It was an unusual day in Tyre and Sidon. These seaside Gentile towns awoke to find that Jesus, the famous Jew from Galilee, was visiting. As He walked the streets, we can imagine their voices. “He doesn’t look like a celebrity,” says one. “But, He heals the sick!” exclaims another. One woman in the crowd can’t wait any longer. She musters up her courage and shouts, “Son of David!” She calls again and again, but can’t draw the eye of this miracle worker. She knows in her heart that He is her only hope. His followers are getting annoyed. If only they knew about her little girl. She’s plagued with a demon. He must understand, but why won’t He help? Her heart seizes and she cries, “Lord, have mercy.” His gaze locks onto hers with a crushing response. He came first to save the Israelites, not her.
It’s likely that you’ve heard the Gospel often. Perhaps your family members are in fellowship in a local assembly, call Him Lord Jesus Christ, and profess to be saved. No doubt, dear reader, you respectfully call Him Lord Jesus Christ, too. Yet, like this Canaanite lady, do all of your cries to God seem to be ignored? Do you feel God is being unfair? You pray, “Lord Jesus, save me, please!” But, nothing happens. There is no miracle, no moment, and no salvation for you.
Jesus’ response likely stung and surprised her, too. But, she forgot herself and worshiped Him. “I don’t deserve anything from this man,” she thinks. “I am an enemy of God. What I think He wants to hear doesn’t matter. My words, my demeanor, who I am is all wrong! Oh, Lord, you’re right. I’m just a little dog begging for crumbs from the table. Please show me mercy and heal my little girl.” And at this, the Savior stopped.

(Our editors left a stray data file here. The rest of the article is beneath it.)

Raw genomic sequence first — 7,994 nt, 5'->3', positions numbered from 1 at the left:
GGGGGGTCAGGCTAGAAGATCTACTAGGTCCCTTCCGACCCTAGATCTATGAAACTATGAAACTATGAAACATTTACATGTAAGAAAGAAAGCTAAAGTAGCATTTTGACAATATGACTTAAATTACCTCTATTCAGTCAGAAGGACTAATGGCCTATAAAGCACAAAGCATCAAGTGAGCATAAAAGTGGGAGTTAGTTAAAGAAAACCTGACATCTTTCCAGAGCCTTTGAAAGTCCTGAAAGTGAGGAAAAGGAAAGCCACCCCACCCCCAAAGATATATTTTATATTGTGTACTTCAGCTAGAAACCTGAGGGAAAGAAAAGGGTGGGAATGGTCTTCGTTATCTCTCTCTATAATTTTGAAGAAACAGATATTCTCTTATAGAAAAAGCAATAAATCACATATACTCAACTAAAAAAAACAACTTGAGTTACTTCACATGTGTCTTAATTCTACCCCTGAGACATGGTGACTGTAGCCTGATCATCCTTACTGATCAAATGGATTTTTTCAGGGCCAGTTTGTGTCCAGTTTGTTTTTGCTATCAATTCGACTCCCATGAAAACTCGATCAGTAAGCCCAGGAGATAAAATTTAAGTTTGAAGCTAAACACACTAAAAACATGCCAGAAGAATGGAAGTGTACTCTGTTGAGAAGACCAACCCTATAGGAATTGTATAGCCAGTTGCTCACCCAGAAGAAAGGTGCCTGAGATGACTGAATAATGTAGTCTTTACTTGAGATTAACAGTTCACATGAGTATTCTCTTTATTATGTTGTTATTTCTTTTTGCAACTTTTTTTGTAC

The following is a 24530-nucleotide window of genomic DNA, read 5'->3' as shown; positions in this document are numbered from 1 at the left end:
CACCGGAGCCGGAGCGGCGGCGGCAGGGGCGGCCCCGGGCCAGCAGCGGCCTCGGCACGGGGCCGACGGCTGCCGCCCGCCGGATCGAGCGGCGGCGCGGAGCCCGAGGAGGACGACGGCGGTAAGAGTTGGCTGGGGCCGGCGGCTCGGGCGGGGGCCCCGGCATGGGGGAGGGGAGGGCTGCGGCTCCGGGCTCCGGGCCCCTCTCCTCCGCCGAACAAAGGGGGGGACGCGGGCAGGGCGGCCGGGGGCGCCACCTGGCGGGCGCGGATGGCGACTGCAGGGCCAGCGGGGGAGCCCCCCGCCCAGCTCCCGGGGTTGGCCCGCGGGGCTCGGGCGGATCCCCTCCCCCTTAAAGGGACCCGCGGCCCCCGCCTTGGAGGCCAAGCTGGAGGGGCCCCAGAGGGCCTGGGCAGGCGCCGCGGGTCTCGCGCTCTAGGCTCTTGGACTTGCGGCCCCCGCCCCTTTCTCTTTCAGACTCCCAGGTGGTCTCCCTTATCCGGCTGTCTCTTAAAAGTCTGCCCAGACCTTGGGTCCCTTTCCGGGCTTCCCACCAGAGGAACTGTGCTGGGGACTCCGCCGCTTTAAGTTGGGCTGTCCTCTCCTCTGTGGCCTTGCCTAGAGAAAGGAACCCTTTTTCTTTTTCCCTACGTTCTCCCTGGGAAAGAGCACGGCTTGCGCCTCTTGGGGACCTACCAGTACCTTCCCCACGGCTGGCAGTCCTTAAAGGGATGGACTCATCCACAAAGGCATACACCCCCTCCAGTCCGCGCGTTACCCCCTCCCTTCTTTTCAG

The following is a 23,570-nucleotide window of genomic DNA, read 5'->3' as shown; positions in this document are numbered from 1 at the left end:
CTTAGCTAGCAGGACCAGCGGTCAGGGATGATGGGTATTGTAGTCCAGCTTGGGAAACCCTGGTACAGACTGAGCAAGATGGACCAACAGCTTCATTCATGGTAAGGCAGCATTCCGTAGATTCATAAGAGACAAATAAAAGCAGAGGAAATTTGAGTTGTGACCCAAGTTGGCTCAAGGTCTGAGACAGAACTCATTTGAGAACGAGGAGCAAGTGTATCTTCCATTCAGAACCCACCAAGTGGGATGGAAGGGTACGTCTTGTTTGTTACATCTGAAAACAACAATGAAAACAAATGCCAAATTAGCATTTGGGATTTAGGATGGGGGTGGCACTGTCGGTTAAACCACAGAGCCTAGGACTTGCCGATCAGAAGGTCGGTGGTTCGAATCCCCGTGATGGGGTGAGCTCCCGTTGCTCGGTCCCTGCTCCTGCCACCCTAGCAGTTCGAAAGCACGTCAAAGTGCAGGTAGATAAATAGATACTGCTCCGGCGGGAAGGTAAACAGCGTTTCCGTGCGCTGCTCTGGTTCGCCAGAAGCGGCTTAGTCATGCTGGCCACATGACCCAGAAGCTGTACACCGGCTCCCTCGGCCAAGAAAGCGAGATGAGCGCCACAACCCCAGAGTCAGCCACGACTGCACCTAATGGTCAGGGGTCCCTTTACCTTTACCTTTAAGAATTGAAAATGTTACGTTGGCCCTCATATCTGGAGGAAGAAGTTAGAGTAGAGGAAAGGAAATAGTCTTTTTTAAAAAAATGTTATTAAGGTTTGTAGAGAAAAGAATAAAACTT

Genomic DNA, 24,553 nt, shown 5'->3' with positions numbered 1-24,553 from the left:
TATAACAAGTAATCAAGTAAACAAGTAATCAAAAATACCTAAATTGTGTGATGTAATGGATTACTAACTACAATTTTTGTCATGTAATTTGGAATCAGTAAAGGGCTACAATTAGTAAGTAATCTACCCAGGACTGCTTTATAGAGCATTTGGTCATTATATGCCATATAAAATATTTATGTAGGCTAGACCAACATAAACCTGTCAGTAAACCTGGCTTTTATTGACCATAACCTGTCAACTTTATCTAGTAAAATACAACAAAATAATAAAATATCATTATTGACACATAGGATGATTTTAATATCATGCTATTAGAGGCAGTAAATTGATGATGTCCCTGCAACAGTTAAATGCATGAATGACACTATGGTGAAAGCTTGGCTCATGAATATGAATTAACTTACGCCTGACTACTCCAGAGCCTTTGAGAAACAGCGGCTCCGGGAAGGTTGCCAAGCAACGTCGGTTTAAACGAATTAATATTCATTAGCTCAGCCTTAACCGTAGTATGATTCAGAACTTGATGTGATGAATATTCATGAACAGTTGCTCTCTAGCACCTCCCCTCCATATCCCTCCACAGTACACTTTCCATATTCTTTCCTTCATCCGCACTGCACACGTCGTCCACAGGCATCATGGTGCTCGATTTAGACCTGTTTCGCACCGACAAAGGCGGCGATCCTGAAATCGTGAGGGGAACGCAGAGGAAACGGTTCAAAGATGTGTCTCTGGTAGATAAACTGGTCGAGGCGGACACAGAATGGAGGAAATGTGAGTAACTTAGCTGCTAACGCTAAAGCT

This lady learned something that escapes many who hear the gospel of our Lord Jesus Christ. “There is none righteous, no not one.” (Rom 3:10) Our sins have offended God, and we must repent and acknowledge who we really are before Him. Mercy does not boast and Christ Jesus came to save lowly sinners, not those who hold up their faith, works, or righteousness in exchange for salvation! This is a difficult truth to accept.
But, what the woman of Matthew 15 learned resides in the heart of every saved person. The moment she acknowledged her rightful place, unworthy and in need of grace alone, His grace overflowed. “Be it unto thee, even as thou wilt,” He says. The miracle of the cross, where Jesus died for sinners, is our point of grace today. “I am a guilty sinner, but Jesus died for me” is true repentance. God is right, I am wrong. I’m the sinner, He’s the Savior. Are you a sinner? Have you told God and asked for His mercy? Even the great Apostle Paul was humbled to say, “Christ Jesus came into the world to save sinners, of whom I am chief.” (1Tim 1:15) What a comfort to know that the quality of God’s mercy is not strained, though 2000 years have passed. Like this dear, humbled lady or the great Apostle, are you ready to be saved today?